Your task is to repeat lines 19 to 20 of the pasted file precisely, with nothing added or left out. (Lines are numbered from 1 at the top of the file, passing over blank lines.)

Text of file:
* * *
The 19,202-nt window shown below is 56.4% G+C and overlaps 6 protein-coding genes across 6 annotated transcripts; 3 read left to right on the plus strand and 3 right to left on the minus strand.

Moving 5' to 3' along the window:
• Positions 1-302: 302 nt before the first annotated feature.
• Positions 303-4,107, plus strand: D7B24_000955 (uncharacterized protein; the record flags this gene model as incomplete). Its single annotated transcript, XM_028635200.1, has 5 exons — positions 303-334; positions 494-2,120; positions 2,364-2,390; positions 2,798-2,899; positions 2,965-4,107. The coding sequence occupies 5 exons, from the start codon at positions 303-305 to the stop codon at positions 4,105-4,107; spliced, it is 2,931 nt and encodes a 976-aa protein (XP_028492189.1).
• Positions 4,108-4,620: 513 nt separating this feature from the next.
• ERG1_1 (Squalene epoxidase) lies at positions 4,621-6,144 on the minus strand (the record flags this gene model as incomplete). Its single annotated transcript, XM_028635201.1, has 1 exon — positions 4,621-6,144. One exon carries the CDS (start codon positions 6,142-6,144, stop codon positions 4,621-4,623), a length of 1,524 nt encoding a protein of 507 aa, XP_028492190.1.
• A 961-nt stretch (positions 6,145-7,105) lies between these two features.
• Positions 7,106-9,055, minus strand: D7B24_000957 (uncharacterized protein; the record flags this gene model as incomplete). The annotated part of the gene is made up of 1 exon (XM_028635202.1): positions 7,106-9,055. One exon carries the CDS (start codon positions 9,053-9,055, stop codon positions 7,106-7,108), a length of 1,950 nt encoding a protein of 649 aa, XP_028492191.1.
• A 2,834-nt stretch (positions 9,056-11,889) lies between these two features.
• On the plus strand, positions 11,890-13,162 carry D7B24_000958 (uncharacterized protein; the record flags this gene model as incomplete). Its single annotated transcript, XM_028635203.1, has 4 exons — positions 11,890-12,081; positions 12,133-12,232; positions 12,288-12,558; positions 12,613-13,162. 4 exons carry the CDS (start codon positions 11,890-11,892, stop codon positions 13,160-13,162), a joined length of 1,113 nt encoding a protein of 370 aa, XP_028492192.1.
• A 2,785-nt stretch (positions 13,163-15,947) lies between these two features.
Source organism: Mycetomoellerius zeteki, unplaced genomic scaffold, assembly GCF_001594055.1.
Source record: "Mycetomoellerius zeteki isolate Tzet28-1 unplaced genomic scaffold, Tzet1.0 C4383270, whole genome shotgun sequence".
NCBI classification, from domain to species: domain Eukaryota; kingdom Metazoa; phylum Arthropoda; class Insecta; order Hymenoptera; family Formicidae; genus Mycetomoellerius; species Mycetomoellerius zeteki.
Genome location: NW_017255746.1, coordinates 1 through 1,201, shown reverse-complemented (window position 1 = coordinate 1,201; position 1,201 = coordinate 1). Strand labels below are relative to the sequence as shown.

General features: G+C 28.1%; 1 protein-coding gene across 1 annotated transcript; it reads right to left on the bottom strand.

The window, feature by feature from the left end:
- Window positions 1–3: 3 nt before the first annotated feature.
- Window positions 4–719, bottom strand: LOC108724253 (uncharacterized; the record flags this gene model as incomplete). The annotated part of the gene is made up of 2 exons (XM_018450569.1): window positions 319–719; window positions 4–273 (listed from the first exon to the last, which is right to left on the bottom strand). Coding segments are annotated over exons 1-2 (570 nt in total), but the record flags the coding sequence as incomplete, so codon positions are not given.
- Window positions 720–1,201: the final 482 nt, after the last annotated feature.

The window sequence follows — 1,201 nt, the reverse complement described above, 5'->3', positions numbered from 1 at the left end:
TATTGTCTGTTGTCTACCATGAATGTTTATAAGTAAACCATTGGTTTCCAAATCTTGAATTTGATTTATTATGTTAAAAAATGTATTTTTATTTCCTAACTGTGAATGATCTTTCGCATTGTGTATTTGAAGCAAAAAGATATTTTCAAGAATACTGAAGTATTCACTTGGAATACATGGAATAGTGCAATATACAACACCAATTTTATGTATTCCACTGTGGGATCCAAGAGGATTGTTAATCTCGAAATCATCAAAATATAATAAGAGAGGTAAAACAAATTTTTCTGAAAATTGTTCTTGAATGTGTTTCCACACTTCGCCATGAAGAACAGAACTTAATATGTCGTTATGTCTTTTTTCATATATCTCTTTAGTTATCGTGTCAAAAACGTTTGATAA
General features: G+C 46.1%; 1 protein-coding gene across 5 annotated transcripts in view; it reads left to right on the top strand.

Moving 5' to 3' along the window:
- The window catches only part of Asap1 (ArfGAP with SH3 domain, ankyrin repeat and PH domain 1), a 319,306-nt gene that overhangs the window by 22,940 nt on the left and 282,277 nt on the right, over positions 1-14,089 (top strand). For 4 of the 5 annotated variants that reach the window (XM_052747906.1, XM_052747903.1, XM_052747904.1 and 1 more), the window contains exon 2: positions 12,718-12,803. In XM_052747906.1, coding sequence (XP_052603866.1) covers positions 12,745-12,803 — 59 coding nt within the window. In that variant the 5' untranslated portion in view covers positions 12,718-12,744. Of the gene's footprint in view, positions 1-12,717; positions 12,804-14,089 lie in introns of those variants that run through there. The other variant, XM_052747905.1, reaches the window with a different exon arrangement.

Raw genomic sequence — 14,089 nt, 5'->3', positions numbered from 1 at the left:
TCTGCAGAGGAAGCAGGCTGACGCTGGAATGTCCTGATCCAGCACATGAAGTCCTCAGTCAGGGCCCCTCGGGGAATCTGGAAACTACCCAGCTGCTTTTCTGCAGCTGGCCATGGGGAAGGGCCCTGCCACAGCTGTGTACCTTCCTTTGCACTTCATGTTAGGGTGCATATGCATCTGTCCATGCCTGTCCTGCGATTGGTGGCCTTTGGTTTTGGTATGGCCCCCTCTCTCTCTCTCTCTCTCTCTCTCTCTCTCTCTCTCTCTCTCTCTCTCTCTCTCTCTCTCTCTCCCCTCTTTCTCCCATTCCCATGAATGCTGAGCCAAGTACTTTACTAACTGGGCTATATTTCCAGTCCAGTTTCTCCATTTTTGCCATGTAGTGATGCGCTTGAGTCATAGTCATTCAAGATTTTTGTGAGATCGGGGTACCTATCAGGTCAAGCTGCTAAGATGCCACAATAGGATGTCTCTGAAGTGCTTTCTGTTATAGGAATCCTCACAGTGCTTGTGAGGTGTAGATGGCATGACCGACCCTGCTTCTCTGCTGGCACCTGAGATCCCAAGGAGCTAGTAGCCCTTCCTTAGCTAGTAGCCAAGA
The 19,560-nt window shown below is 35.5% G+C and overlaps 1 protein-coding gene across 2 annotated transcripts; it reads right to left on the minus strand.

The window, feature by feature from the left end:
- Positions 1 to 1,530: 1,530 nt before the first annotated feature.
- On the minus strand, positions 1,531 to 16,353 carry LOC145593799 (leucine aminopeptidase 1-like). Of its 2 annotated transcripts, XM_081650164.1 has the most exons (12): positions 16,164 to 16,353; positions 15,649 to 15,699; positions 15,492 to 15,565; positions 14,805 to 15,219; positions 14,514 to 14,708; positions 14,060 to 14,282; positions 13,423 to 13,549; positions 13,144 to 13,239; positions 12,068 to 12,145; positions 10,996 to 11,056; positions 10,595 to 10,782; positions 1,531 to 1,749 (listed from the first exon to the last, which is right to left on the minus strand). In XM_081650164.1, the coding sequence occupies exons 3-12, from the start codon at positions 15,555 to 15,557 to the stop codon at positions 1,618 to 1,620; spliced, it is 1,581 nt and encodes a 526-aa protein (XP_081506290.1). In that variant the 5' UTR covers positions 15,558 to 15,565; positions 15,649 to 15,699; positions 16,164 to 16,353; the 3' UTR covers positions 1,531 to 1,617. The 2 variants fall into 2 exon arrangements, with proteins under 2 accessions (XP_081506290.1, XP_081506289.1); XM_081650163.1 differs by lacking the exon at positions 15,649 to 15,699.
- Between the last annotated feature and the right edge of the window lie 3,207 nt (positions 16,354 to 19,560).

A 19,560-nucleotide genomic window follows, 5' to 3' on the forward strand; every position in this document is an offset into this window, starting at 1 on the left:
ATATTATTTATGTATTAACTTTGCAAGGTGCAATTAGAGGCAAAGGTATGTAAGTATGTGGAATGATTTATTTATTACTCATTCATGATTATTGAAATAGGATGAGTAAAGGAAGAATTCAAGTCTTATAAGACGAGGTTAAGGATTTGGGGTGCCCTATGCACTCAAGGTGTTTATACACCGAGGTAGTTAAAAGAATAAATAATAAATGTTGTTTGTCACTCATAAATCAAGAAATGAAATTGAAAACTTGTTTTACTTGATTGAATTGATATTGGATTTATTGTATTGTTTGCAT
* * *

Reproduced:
- Window positions 4–719, bottom strand: LOC108724253 (uncharacterized; the record flags this gene model as incomplete). The annotated part of the gene is made up of 2 exons (XM_018450569.1): window positions 319–719; window positions 4–273 (listed from the first exon to the last, which is right to left on the bottom strand). Coding segments are annotated over exons 1-2 (570 nt in total), but the record flags the coding sequence as incomplete, so codon positions are not given.
- Window positions 720–1,201: the final 482 nt, after the last annotated feature.